Exposition of 1 Corinthians 9:8–15a Rights may be willingly set aside

1 Corinthians 9:8–15a

8 Do I say this merely on human authority? Doesn’t the Law say the same thing? 9 For it is written in the Law of Moses: “Do not muzzle an ox while it is treading out the grain.” Is it about oxen that God is concerned? 10 Surely he says this for us, doesn’t he? Yes, this was written for us, because whoever plows and threshes should be able to do so in the hope of sharing in the harvest. 11 If we have sown spiritual seed among you, is it too much if we reap a material harvest from you? 12 If others have this right of support from you, shouldn’t we have it all the more?

But we did not use this right. On the contrary, we put up with anything rather than hinder the gospel of Christ. 13 Don’t you know that those who serve in the temple get their food from the temple, and that those who serve at the altar share in what is offered on the altar? 14 In the same way, the Lord has commanded that those who preach the gospel should receive their living from the gospel.  15a But I have not used any of these rights.

Paul’s argument about the soldier, vine grower and shepherd (1 Cor. 9:7) are only human arguments, so he ratchets up the force by appealing to the Law of Moses (1 Cor. 9:8–9). Quoting Deuteronomy 25:4 (“Do not muzzle an ox while it is treading out the grain.”), Paul derives a principle that applies to his ministry among the Corinthians. David Garland explains, “If God forbids preventing an ox from enjoying benefits from its work in threshing grain, how much more is a human apostle entitled to receive benefits from his mission work.”[1]

Paul applies the principle from the Law to himself in a straightforward way in 1 Cor. 9:10–11. Verse 12 a clearly implies that others have been supported in ministry by the Corinthian church. Once again Paul argues from the lesser to the greater by saying that if those people deserved financial support, surely he who led them to Christ deserves support even more.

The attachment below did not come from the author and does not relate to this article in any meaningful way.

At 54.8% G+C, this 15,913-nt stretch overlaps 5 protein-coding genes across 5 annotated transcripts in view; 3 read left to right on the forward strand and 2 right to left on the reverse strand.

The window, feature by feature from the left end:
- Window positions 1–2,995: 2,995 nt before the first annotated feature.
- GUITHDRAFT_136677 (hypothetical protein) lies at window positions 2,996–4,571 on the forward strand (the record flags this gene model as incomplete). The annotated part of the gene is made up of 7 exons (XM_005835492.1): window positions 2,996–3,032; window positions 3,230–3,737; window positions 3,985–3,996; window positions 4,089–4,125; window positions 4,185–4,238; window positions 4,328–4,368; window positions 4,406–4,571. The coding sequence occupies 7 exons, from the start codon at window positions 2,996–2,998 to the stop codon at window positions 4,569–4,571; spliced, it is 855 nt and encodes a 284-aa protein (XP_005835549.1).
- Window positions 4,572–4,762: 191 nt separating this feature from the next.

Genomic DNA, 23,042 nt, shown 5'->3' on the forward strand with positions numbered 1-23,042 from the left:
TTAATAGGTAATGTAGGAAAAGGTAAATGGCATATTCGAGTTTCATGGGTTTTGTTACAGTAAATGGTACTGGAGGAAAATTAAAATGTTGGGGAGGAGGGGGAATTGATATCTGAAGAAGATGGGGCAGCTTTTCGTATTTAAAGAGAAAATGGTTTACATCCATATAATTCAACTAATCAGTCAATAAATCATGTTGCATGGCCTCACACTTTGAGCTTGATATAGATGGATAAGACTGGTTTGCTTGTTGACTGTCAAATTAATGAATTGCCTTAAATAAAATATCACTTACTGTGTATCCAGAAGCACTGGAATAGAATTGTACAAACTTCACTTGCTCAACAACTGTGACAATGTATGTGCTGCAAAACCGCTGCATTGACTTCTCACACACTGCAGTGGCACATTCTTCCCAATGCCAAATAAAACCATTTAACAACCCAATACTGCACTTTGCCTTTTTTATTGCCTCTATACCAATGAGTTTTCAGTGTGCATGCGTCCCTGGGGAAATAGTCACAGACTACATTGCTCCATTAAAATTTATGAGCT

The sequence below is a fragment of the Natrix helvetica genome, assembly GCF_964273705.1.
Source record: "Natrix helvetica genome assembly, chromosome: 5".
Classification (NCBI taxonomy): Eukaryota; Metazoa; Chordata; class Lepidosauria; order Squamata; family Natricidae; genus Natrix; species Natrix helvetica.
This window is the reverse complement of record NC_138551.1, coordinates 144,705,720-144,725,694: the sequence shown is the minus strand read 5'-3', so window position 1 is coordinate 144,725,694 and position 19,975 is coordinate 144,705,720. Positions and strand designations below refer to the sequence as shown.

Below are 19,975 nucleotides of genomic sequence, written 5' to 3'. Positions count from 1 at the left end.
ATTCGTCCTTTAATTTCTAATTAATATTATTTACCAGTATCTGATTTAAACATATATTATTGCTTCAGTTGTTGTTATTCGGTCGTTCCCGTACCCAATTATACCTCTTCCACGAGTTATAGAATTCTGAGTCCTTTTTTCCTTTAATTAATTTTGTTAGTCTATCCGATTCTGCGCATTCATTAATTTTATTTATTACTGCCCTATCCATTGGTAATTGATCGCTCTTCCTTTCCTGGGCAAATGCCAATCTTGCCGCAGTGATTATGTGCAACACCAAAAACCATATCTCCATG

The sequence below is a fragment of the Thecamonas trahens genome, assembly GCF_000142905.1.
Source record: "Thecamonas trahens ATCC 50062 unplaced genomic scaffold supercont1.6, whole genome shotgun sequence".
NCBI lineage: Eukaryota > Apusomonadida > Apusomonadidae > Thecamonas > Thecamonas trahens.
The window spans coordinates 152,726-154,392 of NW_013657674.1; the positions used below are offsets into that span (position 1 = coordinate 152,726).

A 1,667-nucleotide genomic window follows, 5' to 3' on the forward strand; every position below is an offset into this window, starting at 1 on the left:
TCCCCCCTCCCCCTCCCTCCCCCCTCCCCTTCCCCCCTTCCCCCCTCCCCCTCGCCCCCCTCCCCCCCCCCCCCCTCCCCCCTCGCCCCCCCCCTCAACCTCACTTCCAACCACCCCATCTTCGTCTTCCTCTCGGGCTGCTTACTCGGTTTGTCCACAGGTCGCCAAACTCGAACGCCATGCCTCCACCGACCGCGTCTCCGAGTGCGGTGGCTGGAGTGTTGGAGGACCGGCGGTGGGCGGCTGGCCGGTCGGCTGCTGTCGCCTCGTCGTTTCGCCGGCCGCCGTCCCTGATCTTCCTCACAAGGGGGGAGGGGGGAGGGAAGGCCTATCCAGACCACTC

Paul has laid out a compelling case for his right to support, yet in verse 12b he drops a weighty fact on the table: “But we did not use this right.” Instead, Paul “put up with anything rather than hinder the gospel of Christ.” Anthony Thiselton offers Dale Martin’s insight “that this putting up with to avoid ‘hindrance’ is precisely what the socially ‘strong’ were not prepared to do.”[2] Recall that those Corinthian believers asserting their freedom to eat meat associated with idol worship had shown no concern for those who might be led back into idol worship by trying the same thing (1 Cor. 8:8–9).

The phrase “hinder the gospel of Christ” (1 Cor. 9:12b) contains a military metaphor of blocking an enemy advance, a meaning the verb has in other works from that era. This is a subtle suggestion that those who make so much of their rights are hindering the gospel of Christ.

After stating his own position, Paul adds two fresh arguments in favor of his right to financial support from the Corinthian churches. First, he mentions the practice of priests in the Old Testament (Lev. 6:16-18), who had the right to eat from gain offerings made by the people. Such practices were also common in the Greco-Roman world. Second, Paul claims the command of Jesus himself (Mark 6:8–11; Luke 10:7); that caps all the arguments!

However, Paul did not use his rights, and he made that decision for a thoughtful reason. Just as eating a meal with someone established a social bond recognized by others, accepting financial support from a patron would obligate Paul to that patron. It appears that Paul “refuses a ‘friendship’ or patronage which is offered by selected people of influence, rather than . . . the church as a whole.”[3] We will soon see the only obligation Paul feels.

Copyright © 2013 Barry Applewhite. All rights reserved worldwide. Derived from materials created for Christ Fellowship, McKinney, Texas. Used by permission.



[1] David E. Garland, 1 Corinthians, Baker Exegetical Commentary on the New Testament (Grand Rapids: Baker Academic, 2003)409.

[2] Anthony Thiselton, The First Epistle to the Corinthians, New International Greek Testament Commentary (Grand Rapids: William. B. Eerdmans publishing Company, 2000) 691.

[3] Thiselton, The First Epistle to the Corinthians, 690.

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